Meanwhile, the LWF/DWS office in Geneva has sent two collaborators to Haiti to reinforce its team there. Mr Bobby Waddell, consultant for resource mobilization, has been sent as LWF/DWS emergency senior advisor for three weeks; Ms Sophia Gebreyes, program officer for Latin America and the Caribbean, will go to Haiti for a week to assess the situation and identify models for optimal coordination between Geneva and Haiti.

For Waddell, a major challenge lies especially in dealing with the reality of logistics and coordination on the ground. Gebreyes wants to "contribute to the emergency response in the crisis phase as well as help plan the early and long term recovery phases with our frontline staff." Next week another, larger LWF/DWS convoy will be sent to Haiti with more relief supplies.

In collaboration with other members of the ACT Alliance, DWS plans to set up comprehensive, long-term psychosocial counseling structures for frontline staff as quickly as possible. These collaborators are under tremendous emotional stress and are stretched to their psychological limit, Bueno de Faria noted. It is therefore crucial, he said, to offer them respite and professional accompaniment in dealing with their experiences and trauma.

DWS Director Eberhard Hitzler said he was "overwhelmed" by the solidarity of Lutheran churches all around the world. "Their prayers and financial contribution are a great support for our work in Haiti," he noted.

The fact that World Service staff members in Sudan donated to the relief effort is "another fantastic symbol of this solidarity," Hitzler commented. "This is the LWF at its best."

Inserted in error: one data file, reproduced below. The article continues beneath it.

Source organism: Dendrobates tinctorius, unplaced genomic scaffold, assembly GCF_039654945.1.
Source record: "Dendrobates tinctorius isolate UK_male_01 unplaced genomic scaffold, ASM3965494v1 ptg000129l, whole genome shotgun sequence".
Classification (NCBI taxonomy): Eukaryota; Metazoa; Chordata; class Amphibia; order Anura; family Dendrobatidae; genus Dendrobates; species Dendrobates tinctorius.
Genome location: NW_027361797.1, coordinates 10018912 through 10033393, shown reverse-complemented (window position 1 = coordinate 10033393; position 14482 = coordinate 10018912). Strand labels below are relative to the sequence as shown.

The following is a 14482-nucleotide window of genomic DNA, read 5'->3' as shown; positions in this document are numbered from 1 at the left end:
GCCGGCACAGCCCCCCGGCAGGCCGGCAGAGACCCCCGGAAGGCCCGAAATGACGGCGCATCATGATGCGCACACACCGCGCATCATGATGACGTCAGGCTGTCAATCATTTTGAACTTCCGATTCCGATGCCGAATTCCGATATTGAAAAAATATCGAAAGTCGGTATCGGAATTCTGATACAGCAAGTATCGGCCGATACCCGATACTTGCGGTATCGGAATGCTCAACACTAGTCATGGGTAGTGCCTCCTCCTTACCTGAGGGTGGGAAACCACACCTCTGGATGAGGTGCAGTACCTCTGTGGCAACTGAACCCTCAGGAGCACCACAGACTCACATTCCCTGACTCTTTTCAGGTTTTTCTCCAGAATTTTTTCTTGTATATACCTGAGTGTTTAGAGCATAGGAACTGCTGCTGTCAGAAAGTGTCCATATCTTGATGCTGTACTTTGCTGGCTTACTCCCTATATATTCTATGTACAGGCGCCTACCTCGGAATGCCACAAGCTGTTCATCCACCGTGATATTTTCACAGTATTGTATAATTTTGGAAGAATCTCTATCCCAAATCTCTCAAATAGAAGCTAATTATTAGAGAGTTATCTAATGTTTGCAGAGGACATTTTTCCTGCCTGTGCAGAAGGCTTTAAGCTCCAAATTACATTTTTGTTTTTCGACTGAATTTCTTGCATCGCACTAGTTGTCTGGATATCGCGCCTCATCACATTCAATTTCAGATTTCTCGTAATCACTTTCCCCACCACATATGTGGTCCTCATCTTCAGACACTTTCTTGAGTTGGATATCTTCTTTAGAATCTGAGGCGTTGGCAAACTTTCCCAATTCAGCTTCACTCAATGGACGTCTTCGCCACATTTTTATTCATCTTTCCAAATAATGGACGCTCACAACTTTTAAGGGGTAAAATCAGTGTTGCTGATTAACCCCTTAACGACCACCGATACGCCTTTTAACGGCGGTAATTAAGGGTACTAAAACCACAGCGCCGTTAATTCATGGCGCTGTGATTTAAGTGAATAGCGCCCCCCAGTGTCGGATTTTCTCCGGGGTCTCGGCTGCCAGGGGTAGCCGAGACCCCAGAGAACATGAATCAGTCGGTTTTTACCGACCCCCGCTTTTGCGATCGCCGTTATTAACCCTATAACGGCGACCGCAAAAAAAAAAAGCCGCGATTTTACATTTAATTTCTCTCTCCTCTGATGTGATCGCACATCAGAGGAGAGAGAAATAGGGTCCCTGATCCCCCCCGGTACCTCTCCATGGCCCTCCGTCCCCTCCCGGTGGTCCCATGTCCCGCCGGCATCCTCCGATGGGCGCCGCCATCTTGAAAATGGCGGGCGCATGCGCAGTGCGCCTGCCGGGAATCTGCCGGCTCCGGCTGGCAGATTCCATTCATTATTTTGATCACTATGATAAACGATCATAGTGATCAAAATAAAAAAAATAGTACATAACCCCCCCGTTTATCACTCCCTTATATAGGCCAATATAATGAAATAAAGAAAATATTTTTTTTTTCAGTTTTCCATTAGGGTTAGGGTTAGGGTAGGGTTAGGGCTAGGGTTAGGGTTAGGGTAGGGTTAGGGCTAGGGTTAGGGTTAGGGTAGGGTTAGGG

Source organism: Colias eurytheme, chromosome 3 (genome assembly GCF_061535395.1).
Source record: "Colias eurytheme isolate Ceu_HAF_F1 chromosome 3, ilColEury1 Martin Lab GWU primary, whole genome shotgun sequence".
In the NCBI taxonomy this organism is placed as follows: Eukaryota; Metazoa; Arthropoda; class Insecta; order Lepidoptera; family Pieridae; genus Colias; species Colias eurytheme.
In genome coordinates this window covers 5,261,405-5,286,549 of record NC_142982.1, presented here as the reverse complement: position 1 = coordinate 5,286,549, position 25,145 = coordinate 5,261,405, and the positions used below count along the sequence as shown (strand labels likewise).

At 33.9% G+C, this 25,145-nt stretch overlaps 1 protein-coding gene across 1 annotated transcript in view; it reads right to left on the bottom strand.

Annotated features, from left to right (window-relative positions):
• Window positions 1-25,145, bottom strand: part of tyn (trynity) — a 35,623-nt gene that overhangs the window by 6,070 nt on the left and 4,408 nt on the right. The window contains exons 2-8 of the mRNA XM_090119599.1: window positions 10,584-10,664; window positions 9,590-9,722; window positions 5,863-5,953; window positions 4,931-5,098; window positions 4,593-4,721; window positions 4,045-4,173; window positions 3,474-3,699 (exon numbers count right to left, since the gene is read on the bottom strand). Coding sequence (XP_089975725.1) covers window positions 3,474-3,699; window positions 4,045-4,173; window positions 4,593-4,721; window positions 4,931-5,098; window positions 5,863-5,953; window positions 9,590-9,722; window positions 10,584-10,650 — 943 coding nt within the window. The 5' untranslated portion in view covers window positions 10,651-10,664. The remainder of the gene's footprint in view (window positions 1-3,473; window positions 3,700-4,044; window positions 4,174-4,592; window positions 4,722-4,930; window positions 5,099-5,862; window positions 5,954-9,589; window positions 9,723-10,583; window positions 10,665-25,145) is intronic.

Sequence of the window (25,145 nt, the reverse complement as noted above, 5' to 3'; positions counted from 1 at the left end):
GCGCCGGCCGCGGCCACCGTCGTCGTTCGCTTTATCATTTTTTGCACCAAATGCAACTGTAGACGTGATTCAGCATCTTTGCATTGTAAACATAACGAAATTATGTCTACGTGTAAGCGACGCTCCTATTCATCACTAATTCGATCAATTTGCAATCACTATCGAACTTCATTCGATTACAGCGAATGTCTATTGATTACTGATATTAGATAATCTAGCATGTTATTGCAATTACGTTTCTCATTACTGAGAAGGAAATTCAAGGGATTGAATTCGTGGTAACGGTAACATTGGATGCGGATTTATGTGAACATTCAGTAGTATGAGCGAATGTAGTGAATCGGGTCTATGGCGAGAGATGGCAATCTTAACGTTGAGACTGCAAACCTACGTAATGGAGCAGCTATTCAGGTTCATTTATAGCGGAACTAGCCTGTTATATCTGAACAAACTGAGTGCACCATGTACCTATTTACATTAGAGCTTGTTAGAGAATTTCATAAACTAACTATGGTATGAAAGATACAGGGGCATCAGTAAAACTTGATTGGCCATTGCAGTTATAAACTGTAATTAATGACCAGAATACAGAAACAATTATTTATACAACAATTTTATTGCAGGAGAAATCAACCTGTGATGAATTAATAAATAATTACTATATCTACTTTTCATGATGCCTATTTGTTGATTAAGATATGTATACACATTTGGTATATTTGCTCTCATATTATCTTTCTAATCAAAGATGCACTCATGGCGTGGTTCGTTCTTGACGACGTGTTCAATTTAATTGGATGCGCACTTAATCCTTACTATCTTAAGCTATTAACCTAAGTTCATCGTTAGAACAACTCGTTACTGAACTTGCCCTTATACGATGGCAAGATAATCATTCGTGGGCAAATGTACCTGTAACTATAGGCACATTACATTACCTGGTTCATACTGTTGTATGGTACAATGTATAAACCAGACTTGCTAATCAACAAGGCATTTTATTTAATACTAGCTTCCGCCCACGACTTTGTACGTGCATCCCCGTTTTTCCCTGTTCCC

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The Evangelical Lutheran Church in Canada (ELCIC), through its partnership with Canadian Lutheran World Relief (CLWR), is appealing to its members for financial support for relief operations underway to assist the people of Haiti. Contributions to the Haiti appeal may be made in the following ways:

1. Online at In the process of completing the form, you will come across a pull-down menu that allows you to designate a specific project. Choose Haiti Earthquake.
2. By calling CLWR’s toll-free number: 1.800.661.2597. If you do not need to use a toll-free line or are calling locally from the Winnipeg area, you can reach CLWR at 204.694.5602.
3. By sending a cheque made payable to CLWR to: CLWR, 302-393 Portage Avenue, Winnipeg, MB R3B 3H6. Please indicate in your correspondence that you wish to contribute to the Haiti Earthquake Appeal.
4. Through ELCIC congregations by giving an offering designated to the Haiti Earthquake appeal.

The LWF is a global communion of Christian churches in the Lutheran tradition. Founded in 1947 in Lund, Sweden, the LWF currently has 140 member churches in 79 countries all over the world, with a total membership of 68.9 million. The LWF acts on behalf of its member churches in areas of common interest such as ecumenical and interfaith relations, theology, humanitarian assistance, human rights, communication, and the various aspects of mission and development work. Its secretariat is located in Geneva, Switzerland.


The Evangelical Lutheran Church in Canada is Canada’s largest Lutheran denomination with 162,100 baptized members in 611 congregations. It is a member of the Lutheran World Federation, the Canadian Council of Churches and the World Council of Churches.